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Community Discussion: Does Hollywood get climate change?

2014 saw Hollywood stepping up its climate game. Is it succeeding?


Salon Staff
December 5, 2014 11:43PM (UTC)

Earlier this week liberal icon Barbra Streisand was stunningly revealed as the nefarious mastermind behind the whole "global warming" thing, along with several other members of the mysterious cabal known as the "Hollywood Elite." The whistleblower was none other than future chair of the Senate Environment and Public Works Committee, James Inhofe. Streisand denied the charges, saying, "I thank Senator Inhofe for singling me out as a voice against the perils of climate change! But I'm just a small part of millions of voices, who are informed and alarmed, including 97% of all climate scientists!" (But she would say that, wouldn't she?)

All sarcasm aside, Streisand is hardly the only celebrity who takes a public stand in favor of science and action on climate change. Hollywood in general however has often struggled to depict climate change in a way that is realistic or relatable. Streisand herself has never starred in a film about climate change, something she appears to share with the majority of her peers. In his review of Interstellar, "Good Space Film, Bad Climate-Change Parable", The Atlantic's Noah Gittell bemoaned Hollywood's apparent ease at handling any number of difficult and controversial issues but "has yet to adequately address the issue of climate change."

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Could this be changing? 2014 was something a bumper year for climate change fiction (or "cli fi") in Hollywood. They even received their own awards, the "Cliffies", courtesy of film critic Dan Bloom. In its charmingly low-fi debut year, the nominees for Best Cli Fi Movie of the Year included The Young Ones and The Rover, two films with climate change inspired plots set in near-futures on the edge of environmental and political collapse.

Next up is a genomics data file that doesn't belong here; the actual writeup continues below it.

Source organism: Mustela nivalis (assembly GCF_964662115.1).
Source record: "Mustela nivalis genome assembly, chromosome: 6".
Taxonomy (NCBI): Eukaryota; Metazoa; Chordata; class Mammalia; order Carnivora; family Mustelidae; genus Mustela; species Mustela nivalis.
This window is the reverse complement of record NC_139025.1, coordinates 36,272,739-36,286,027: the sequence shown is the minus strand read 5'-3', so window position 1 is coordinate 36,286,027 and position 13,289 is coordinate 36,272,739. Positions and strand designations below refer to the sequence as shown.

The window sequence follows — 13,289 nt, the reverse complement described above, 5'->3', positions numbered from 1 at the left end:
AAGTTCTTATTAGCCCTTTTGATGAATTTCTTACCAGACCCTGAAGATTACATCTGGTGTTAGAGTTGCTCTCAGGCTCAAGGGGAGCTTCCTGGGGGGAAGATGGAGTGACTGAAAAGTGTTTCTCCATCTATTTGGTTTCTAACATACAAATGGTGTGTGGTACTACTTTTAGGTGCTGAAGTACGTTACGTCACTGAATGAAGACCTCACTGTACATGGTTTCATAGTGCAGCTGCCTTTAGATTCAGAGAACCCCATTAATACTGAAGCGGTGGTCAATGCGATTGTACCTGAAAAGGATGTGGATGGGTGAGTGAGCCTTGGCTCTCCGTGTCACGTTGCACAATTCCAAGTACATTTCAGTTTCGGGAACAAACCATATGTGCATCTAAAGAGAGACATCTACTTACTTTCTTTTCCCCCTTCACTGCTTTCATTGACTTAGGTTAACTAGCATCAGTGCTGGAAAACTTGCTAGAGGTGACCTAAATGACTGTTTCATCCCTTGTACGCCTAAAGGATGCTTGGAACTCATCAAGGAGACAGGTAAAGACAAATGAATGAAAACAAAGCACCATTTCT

Tornado disaster flick Into the Storm got a nod, even though "the words 'climate change'  are never uttered -- most likely for fear of turning off non-believers and limiting box office potential."

Also on the list were the blockbusters Noah, Godzilla, and "the first third" of Interstellar (that is to say, the bit that takes place on Earth.) The big award went to Snowpiercer, set in a world where geo-engineering intended to counteract climate change has instead produced a new ice age. Salon's Andrew O'Hehir praised, "its final and tragic understanding that if we are ever to escape our train of planetary destruction, our delusional consumer paradise built on the suffering of many, the price will be more than most of us are willing to pay." A sober and serious message if ever there was one.

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Does this list give you hope that the film industry is beginning to engage seriously with climate change? Or does it look like we're stuck with overblown and unrealistic depictions? Do these help by raising awareness among the public of the problem of climate change, or do they risk creating confusion or spreading false impressions?

Take our poll, and in the comments share with us your own favorite cli-fi movies, books or other media. Post trailers and clips if you have them. Share the good and the bad; we want to see howlers as well as gems.


Salon Staff

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